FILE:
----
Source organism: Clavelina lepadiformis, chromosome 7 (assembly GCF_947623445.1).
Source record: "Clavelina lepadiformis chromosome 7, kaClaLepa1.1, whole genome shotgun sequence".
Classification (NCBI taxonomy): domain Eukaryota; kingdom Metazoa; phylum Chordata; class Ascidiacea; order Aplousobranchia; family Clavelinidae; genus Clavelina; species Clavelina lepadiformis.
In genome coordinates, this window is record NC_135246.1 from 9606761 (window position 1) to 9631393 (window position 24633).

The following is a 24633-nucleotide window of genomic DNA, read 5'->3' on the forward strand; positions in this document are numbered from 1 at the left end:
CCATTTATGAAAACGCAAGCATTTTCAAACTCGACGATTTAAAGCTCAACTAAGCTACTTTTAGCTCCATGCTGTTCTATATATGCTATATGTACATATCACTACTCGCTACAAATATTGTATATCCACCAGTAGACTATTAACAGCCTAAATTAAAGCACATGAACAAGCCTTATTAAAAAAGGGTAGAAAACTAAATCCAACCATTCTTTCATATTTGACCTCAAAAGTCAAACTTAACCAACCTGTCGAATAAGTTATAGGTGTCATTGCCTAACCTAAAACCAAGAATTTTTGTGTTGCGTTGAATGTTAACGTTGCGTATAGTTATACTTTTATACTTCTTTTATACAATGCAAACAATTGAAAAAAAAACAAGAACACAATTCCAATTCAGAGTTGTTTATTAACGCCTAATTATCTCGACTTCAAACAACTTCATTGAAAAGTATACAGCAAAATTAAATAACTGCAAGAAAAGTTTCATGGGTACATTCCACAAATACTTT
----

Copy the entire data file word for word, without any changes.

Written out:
Source organism: Clavelina lepadiformis, chromosome 7 (assembly GCF_947623445.1).
Source record: "Clavelina lepadiformis chromosome 7, kaClaLepa1.1, whole genome shotgun sequence".
Classification (NCBI taxonomy): domain Eukaryota; kingdom Metazoa; phylum Chordata; class Ascidiacea; order Aplousobranchia; family Clavelinidae; genus Clavelina; species Clavelina lepadiformis.
In genome coordinates, this window is record NC_135246.1 from 9606761 (window position 1) to 9631393 (window position 24633).

The following is a 24633-nucleotide window of genomic DNA, read 5'->3' on the forward strand; positions in this document are numbered from 1 at the left end:
CCATTTATGAAAACGCAAGCATTTTCAAACTCGACGATTTAAAGCTCAACTAAGCTACTTTTAGCTCCATGCTGTTCTATATATGCTATATGTACATATCACTACTCGCTACAAATATTGTATATCCACCAGTAGACTATTAACAGCCTAAATTAAAGCACATGAACAAGCCTTATTAAAAAAGGGTAGAAAACTAAATCCAACCATTCTTTCATATTTGACCTCAAAAGTCAAACTTAACCAACCTGTCGAATAAGTTATAGGTGTCATTGCCTAACCTAAAACCAAGAATTTTTGTGTTGCGTTGAATGTTAACGTTGCGTATAGTTATACTTTTATACTTCTTTTATACAATGCAAACAATTGAAAAAAAAACAAGAACACAATTCCAATTCAGAGTTGTTTATTAACGCCTAATTATCTCGACTTCAAACAACTTCATTGAAAAGTATACAGCAAAATTAAATAACTGCAAGAAAAGTTTCATGGGTACATTCCACAAATACTTT